In PMD's The Lighthouse there are parts for bones and also plastic soapdish....at least, the latter is used to play the tam tam. And of course in his earlier, expressionist works, there are all manner of oddities.  Someone should check out the socre for Eight Songs for a Mad King, Revelation and Fall, and that sort of thing.

No, stuff it, I will do it:

Revelation and Fall: 1(=picc).1.1(=bcl).1(=dbn)-1.1.1.0-perc(3)-harp-2vln.vla.vlc.db perc1:glsp/2wdbl/2pebbles/ratchet/SD/TD/BD & foot cym/3timp/Caribbean steel dr/2susp.cym/anvil/whistle perc2:glsp/pft(with action removed)/wdbl/wooden claves/ratchet/ 2susp.cym/metal disc perc3:h.bells/metal claves/2rattles/2whips/BD/tam-t(&plasticsoapdish) /plate glass(for smashing)

Eight Songs for a Mad King: fl(=picc).cl-perc(1): railway whistle/SD/2susp.cym/foot cyms/2wdbl/ BD/chains/ratchet/tom-t/tam-t/tamb/rototoms/toy bird-calls/2tpl.bl/ wind chimes/crot/sleigh bells/glsp/steel bars/crow/didjeridu- pft(=hpd,dulcimer)-vln.vlc

Nice...

Offline Grazioso

  • Veteran member
  • *
  • Posts: 2324
  • Currently Listening to:
    notes
There is nothing more deceptive than an obvious fact. --Sir Arthur Conan Doyle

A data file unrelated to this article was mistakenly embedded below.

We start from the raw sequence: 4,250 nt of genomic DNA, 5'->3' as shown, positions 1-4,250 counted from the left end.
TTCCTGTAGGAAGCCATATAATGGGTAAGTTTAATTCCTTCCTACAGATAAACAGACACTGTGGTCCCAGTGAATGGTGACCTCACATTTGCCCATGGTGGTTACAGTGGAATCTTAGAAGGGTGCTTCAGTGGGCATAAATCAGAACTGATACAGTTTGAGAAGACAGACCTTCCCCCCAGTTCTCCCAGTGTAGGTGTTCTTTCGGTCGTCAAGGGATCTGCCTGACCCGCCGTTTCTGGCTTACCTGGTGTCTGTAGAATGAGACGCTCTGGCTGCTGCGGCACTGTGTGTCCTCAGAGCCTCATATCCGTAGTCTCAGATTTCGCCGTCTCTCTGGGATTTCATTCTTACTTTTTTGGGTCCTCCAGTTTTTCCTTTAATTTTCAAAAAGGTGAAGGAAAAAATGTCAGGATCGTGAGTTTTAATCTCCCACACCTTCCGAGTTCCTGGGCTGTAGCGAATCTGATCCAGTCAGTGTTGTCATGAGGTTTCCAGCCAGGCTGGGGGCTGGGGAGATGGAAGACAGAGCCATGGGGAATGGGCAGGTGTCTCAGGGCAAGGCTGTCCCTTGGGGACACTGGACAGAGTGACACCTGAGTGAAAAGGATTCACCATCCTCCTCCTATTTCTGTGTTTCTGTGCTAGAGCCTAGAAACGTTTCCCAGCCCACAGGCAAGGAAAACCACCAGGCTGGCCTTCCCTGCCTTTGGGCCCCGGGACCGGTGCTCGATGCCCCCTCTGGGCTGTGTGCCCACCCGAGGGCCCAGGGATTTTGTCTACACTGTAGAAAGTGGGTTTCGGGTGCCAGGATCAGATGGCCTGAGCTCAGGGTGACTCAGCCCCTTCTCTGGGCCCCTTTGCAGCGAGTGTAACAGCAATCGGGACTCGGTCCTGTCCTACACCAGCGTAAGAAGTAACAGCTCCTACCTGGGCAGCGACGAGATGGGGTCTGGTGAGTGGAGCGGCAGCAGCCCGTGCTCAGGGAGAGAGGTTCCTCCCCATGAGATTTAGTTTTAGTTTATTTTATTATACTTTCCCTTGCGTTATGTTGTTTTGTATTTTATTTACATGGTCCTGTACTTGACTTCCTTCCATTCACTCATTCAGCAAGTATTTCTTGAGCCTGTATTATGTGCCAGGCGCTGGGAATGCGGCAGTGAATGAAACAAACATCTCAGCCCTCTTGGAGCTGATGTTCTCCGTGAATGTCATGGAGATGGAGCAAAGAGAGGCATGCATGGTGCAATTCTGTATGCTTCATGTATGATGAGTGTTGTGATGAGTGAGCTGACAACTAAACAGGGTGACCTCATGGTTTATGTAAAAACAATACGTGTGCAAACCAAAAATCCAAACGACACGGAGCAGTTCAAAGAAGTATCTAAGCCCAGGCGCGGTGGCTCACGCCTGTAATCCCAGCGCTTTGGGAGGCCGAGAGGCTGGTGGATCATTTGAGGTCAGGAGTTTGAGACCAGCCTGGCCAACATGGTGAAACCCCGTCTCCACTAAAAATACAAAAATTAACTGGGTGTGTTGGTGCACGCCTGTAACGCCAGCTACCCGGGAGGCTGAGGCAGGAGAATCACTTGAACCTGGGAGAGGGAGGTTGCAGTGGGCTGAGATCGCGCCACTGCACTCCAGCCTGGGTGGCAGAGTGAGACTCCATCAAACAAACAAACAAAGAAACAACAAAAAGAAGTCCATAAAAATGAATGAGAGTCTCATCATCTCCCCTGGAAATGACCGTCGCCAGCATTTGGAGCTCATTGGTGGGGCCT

Offline listener

  • Veteran member
  • *
  • *
  • Posts: 6396
  • Location: 604
Re: "Weird" Instruments in Classical Music
« Reply #38 on: May 31, 2011, 12:05:31 PM »
You see any saxophones listed among these orchestras?

If they announced Pictures at an Exhibition or Bolero, would they un-Ravel the programme?
(Also Vaughan Williams 6th or 9th (2-Eb and a Bb!, etc.)
"Keep your hand on the throttle and your eye on the rail as you walk through life's pathway."

Offline Grazioso

  • Veteran member
  • *
  • Posts: 2324
  • Currently Listening to:
    notes
Re: "Weird" Instruments in Classical Music
« Reply #39 on: June 01, 2011, 03:19:55 AM »
Um yea .. your exposure is VERY narrow - see!!! Gotta get out more Graz.

You have no idea what my experience with music is. I'm happy you're the world expert on music since you've heard some Stockhausen and Boulez   :P You may now have a lollipop.

And my point of course still stands: the saxophone is a peripheral member of the classical music instrument family, featured in a number of compositions (including some warhorses like the Ravel orchestration of Pictures), but not a core or standing member of the classical orchestra, despite being over 150 years old.
There is nothing more deceptive than an obvious fact. --Sir Arthur Conan Doyle